What does being misclassified mean?
In the current difficult economic climate, it is crucial for every worker to receive the pay to which they are entitled. However, some employers, trying to tighten their own belts, may engage in unethical behavior that includes trying to maneuver workers into a classification where they are not entitled to overtime pay or even minimum wage. If you suspect that you have been accidentally or intentionally misclassified as an ‘exempt’ worker, you have the right to file a complaint and try to change things.
Exempt vs Non-Exempt
Both New York state law and the federal Fair Labor Standards Act (FLSA) classify employees into certain categories for the purposes of granting minimum wage, overtime pay, and other benefits. New York law actually grants more benefits than the FLSA in most cases; employers in New York State are required to provide not only overtime pay and minimum wage, but also workers’ compensation (if a business fits the criteria), mandatory rest and meal breaks, and other advantages, where the FLSA merely recommends.
The majority of employees are non-exempt, meaning that they are eligible to receive overtime pay and wage protection if they work a certain number of hours. However, some employees are considered exempt – generally, those who are salaried and make more than a certain amount, or those who perform primarily executive, professional, or administrative duties do not receive overtime pay, because that salary is considered high enough to guarantee a certain quality of life. Too often, non-exempt employees are classified as exempt in order for the employer to try and save money.
Independent Contractor Or Employee?
In addition to possibly being misclassified as an exempt employee, sometimes an employer will try and classify a non-exempt employee as an independent contractor, which can save them even more money if no one notices. An independent contractor, by definition, acts with much more freedom than an employee, but at the same time, they are not entitled to any of the benefits of an employee who works directly for a larger employer. For example, many Uber or Lyft drivers are considered independent contractors (depending on the location where they are based).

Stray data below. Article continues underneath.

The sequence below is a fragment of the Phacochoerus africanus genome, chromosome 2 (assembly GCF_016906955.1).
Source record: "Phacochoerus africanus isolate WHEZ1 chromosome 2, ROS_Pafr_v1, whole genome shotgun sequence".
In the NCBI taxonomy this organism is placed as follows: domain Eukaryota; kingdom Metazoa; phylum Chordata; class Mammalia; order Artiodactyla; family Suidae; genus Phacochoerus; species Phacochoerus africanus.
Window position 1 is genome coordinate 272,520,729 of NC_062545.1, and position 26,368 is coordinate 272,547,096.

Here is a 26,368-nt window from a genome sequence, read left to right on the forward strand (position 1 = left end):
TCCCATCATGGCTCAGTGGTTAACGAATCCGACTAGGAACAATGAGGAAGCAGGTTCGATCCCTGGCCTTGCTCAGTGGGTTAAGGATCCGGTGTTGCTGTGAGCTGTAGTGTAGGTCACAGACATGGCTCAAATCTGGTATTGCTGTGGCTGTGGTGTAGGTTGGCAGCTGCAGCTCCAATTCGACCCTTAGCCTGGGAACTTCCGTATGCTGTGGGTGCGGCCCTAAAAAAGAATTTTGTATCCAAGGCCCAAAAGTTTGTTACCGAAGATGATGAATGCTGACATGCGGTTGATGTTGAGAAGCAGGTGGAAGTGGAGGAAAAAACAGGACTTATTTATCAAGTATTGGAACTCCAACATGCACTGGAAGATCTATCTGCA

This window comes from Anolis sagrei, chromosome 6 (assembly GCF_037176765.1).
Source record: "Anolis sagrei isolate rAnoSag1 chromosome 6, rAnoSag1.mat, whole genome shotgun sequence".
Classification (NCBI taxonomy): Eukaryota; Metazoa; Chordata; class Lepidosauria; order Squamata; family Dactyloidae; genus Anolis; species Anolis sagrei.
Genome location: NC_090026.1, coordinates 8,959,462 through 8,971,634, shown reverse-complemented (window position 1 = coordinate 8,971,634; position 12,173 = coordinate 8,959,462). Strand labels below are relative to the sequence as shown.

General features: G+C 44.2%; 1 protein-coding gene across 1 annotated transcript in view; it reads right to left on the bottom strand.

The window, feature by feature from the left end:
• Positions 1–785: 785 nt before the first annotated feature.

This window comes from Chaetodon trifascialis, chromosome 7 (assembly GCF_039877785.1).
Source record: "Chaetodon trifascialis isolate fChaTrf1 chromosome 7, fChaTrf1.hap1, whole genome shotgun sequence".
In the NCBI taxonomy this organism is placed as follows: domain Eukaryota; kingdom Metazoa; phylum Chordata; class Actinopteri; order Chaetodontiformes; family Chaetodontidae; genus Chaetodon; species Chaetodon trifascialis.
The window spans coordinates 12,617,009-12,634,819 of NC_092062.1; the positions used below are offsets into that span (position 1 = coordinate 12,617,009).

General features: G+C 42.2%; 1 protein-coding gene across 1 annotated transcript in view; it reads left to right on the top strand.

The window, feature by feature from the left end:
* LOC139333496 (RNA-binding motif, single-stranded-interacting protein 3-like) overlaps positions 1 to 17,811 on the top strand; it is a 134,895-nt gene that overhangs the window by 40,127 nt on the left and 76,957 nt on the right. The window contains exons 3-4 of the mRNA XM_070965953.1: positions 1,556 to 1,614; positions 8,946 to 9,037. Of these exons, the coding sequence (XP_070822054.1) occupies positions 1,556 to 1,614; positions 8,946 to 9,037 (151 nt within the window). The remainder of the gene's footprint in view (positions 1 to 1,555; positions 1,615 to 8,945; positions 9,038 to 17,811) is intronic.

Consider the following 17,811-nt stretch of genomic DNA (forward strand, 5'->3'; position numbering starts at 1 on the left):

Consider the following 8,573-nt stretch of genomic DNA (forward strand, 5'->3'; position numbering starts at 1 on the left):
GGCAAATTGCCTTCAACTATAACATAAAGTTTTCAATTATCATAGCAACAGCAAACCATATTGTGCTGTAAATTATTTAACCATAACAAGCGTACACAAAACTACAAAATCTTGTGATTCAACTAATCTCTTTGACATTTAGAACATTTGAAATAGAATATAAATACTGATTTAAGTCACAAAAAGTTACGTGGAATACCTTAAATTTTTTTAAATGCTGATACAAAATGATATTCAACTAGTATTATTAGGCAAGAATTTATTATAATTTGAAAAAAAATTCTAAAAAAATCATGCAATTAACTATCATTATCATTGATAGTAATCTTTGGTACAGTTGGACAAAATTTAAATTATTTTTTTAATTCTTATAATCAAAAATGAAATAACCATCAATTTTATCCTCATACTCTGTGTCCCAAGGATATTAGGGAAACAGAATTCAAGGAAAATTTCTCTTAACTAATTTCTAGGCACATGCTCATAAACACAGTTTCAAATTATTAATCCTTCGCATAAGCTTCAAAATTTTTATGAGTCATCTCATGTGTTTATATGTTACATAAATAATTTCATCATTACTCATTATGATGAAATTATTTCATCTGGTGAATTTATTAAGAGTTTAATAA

It can be difficult to determine whether you are being treated as an independent contractor or not, because neither New York State or City law nor the FLSA contains a specific definition of that status. However, you can generally infer an answer by examining the factors around your relationship with your employer. In addition, in 2017, New York passed the Freelance Isn’t Free Act, which does guarantee independent contractors certain protections even though they are not employees – for example, the right to a written contract, “timely and full” payment for work, and protection from retaliation.
Call A New York City Employment Discrimination Attorney
If you suspect that your employer is misclassifying you on tax records, either intentionally or unintentionally, it means that you are not receiving benefits that you are entitled to receive. Consulting a New York City employment discrimination attorney from Mansell Law, LLC should be your first step, so you have the best chance to make sure your rights are protected should you need to go to court. Contact our offices today at 646-921-8900 to schedule a consultation.